There is parking along the roadside but the National Trust has a Car Park at grid ref: SO691223 so why not give this worthwhile organisation your patronage and use it.

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Short Walks
1. From the parking area, enjoy the views across the rolling Herefordshire countryside. From Ross-on-Wye and Wales to your left, the Shropshire Hills in the far distance and on to the Malvern Hills on your right. Pass the gate onto the common and take the track to the left.
2. The Malvern Hills can be seen in the distance, marking the county boundary between Herefordshire and Worcestershire, with the Midlands beyond. Continue up the track.
3. The wall runs along the boundary between Herefordshire and Gloucestershire. Go through the kissing gate and continue on towards the clump of pine trees. The acetic grassland here is designated as a Site of Scientific Interest.
4. From here, the River Severn can be seen snaking to the south, flanked by the Cotswold Hills on the east and the Forest of Dean on the west. Continue along to the seat on the western side of the trees.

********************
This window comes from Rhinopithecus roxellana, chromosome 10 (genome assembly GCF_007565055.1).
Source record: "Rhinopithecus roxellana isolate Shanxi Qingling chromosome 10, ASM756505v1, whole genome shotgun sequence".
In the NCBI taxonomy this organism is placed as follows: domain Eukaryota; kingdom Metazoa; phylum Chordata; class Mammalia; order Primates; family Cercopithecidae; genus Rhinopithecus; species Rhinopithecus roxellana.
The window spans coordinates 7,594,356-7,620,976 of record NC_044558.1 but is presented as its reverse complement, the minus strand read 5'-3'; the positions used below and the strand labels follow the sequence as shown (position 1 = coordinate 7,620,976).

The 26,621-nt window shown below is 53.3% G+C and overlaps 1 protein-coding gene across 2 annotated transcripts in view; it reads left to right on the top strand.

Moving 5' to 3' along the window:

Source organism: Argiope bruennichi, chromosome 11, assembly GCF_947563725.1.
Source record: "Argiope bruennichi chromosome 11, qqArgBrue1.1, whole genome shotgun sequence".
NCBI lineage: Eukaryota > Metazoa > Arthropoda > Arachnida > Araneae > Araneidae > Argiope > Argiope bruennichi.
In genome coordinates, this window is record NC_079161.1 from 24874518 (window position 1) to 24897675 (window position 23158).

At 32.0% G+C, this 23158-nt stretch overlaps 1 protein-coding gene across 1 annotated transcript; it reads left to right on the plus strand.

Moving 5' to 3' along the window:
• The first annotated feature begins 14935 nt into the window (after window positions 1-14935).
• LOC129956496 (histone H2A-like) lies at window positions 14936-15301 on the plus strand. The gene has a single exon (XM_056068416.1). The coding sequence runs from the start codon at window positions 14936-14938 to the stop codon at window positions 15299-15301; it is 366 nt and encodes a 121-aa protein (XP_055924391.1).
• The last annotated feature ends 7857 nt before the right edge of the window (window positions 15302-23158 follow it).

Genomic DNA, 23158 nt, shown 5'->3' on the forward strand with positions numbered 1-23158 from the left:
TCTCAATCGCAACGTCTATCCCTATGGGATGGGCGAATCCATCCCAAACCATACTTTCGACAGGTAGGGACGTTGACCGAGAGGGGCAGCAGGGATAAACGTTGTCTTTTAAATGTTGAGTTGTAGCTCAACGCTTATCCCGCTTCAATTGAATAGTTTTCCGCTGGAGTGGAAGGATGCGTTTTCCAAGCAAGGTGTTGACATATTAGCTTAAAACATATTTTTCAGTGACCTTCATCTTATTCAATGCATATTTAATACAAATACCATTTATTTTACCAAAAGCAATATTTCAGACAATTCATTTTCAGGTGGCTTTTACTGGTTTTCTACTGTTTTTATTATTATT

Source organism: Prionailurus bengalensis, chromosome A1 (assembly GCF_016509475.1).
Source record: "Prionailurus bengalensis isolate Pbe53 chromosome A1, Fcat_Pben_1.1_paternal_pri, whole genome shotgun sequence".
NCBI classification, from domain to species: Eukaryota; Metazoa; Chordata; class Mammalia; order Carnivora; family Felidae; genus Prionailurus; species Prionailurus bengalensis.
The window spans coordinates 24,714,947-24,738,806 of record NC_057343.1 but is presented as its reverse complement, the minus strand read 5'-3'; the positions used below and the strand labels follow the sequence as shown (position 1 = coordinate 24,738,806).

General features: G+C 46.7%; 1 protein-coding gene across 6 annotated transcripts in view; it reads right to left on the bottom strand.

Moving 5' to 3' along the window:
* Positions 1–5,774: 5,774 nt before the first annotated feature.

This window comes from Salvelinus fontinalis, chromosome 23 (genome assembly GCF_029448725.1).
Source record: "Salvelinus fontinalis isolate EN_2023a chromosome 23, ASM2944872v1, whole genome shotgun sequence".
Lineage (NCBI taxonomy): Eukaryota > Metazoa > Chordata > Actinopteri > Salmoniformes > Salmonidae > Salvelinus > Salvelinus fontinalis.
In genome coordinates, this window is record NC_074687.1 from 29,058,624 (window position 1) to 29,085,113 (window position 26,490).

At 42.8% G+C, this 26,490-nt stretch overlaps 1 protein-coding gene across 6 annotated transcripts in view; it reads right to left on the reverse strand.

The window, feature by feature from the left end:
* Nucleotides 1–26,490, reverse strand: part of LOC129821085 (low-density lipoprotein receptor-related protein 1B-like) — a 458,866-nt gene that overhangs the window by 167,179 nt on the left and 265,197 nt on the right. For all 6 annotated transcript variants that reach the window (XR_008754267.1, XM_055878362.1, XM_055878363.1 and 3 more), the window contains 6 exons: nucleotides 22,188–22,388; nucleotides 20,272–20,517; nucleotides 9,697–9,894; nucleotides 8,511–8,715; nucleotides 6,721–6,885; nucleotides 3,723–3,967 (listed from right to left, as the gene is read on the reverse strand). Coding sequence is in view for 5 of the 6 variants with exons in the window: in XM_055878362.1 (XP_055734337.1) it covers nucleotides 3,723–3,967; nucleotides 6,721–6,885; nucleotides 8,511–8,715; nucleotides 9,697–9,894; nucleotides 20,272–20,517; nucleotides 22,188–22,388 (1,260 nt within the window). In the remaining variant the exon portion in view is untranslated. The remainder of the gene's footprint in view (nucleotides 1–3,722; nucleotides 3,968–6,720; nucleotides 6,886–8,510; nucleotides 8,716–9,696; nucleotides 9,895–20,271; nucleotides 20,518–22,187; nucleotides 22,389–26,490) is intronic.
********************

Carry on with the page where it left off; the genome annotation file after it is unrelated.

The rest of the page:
5. On a fine day the Welsh hills are clearly visible beyond the forest of Dean: the Brecon Beacons in the south, the distinctive Sugar Loaf Mountain and Skirrid, on to Hay Bluff, the northern most point of the Black Mountains. Leave the clump of trees and head north along the grassy track back to the left-hand side of the county boundary wall.
6. Go through the kissing gate. Carry on straight ahead down the steep slope and you will see the parking area ahead of you.
- Degree of Difficulty
This is an uphill walk on rough paths which can be muddy after wet weather. Classed as moderate and suitable for all-round walkers. Takes approximately 40 minutes.
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Longer Walk
Start: May Hill Common, grid ref: SO690221
1. From the National Trust parking area, go past the metal gate and head straight up the fairly steep middle path to the top of May Hill Common.
2. At the top, go through the kissing gate at the end of the wall (which marks the county boundary) and head across the grassland in the direction of the clump of pine trees. Here there are seats where you can enjoy the views before heading down through the woodland.
3. From the pine trees follow the main track to the southern end of the hill.